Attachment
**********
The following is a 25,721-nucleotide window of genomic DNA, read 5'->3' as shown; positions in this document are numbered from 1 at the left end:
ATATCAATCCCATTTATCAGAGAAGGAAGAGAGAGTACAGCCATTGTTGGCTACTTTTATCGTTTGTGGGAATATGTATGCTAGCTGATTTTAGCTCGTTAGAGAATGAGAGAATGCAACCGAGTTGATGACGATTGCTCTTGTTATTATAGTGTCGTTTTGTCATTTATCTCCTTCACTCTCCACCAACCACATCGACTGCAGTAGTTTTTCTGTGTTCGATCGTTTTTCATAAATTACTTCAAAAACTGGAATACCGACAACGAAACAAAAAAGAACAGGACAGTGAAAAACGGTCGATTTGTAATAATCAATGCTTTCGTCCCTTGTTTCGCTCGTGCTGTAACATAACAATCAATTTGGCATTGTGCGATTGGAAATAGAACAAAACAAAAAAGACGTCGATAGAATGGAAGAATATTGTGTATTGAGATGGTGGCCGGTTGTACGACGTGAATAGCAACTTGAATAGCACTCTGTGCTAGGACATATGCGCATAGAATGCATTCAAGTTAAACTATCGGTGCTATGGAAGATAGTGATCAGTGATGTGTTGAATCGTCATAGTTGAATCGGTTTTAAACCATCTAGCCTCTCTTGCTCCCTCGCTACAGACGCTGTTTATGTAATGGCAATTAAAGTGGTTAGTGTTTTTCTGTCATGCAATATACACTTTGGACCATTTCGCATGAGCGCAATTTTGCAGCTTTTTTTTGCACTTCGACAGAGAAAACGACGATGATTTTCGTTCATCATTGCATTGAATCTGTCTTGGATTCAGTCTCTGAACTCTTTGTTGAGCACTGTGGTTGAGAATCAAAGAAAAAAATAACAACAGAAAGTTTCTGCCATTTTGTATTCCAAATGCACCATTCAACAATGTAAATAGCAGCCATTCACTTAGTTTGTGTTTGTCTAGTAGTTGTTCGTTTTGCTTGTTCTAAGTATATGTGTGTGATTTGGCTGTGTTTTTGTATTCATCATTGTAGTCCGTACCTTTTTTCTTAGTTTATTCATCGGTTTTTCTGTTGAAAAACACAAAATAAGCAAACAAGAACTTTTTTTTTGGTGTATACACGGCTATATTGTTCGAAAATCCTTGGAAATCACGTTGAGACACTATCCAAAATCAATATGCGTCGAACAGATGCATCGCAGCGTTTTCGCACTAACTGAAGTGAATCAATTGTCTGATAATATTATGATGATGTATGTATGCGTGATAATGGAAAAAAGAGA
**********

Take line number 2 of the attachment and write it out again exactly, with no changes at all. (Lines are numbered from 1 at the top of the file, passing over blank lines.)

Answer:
ATATCAATCCCATTTATCAGAGAAGGAAGAGAGAGTACAGCCATTGTTGGCTACTTTTATCGTTTGTGGGAATATGTATGCTAGCTGATTTTAGCTCGTTAGAGAATGAGAGAATGCAACCGAGTTGATGACGATTGCTCTTGTTATTATAGTGTCGTTTTGTCATTTATCTCCTTCACTCTCCACCAACCACATCGACTGCAGTAGTTTTTCTGTGTTCGATCGTTTTTCATAAATTACTTCAAAAACTGGAATACCGACAACGAAACAAAAAAGAACAGGACAGTGAAAAACGGTCGATTTGTAATAATCAATGCTTTCGTCCCTTGTTTCGCTCGTGCTGTAACATAACAATCAATTTGGCATTGTGCGATTGGAAATAGAACAAAACAAAAAAGACGTCGATAGAATGGAAGAATATTGTGTATTGAGATGGTGGCCGGTTGTACGACGTGAATAGCAACTTGAATAGCACTCTGTGCTAGGACATATGCGCATAGAATGCATTCAAGTTAAACTATCGGTGCTATGGAAGATAGTGATCAGTGATGTGTTGAATCGTCATAGTTGAATCGGTTTTAAACCATCTAGCCTCTCTTGCTCCCTCGCTACAGACGCTGTTTATGTAATGGCAATTAAAGTGGTTAGTGTTTTTCTGTCATGCAATATACACTTTGGACCATTTCGCATGAGCGCAATTTTGCAGCTTTTTTTTGCACTTCGACAGAGAAAACGACGATGATTTTCGTTCATCATTGCATTGAATCTGTCTTGGATTCAGTCTCTGAACTCTTTGTTGAGCACTGTGGTTGAGAATCAAAGAAAAAAATAACAACAGAAAGTTTCTGCCATTTTGTATTCCAAATGCACCATTCAACAATGTAAATAGCAGCCATTCACTTAGTTTGTGTTTGTCTAGTAGTTGTTCGTTTTGCTTGTTCTAAGTATATGTGTGTGATTTGGCTGTGTTTTTGTATTCATCATTGTAGTCCGTACCTTTTTTCTTAGTTTATTCATCGGTTTTTCTGTTGAAAAACACAAAATAAGCAAACAAGAACTTTTTTTTTGGTGTATACACGGCTATATTGTTCGAAAATCCTTGGAAATCACGTTGAGACACTATCCAAAATCAATATGCGTCGAACAGATGCATCGCAGCGTTTTCGCACTAACTGAAGTGAATCAATTGTCTGATAATATTATGATGATGTATGTATGCGTGATAATGGAAAAAAGAGA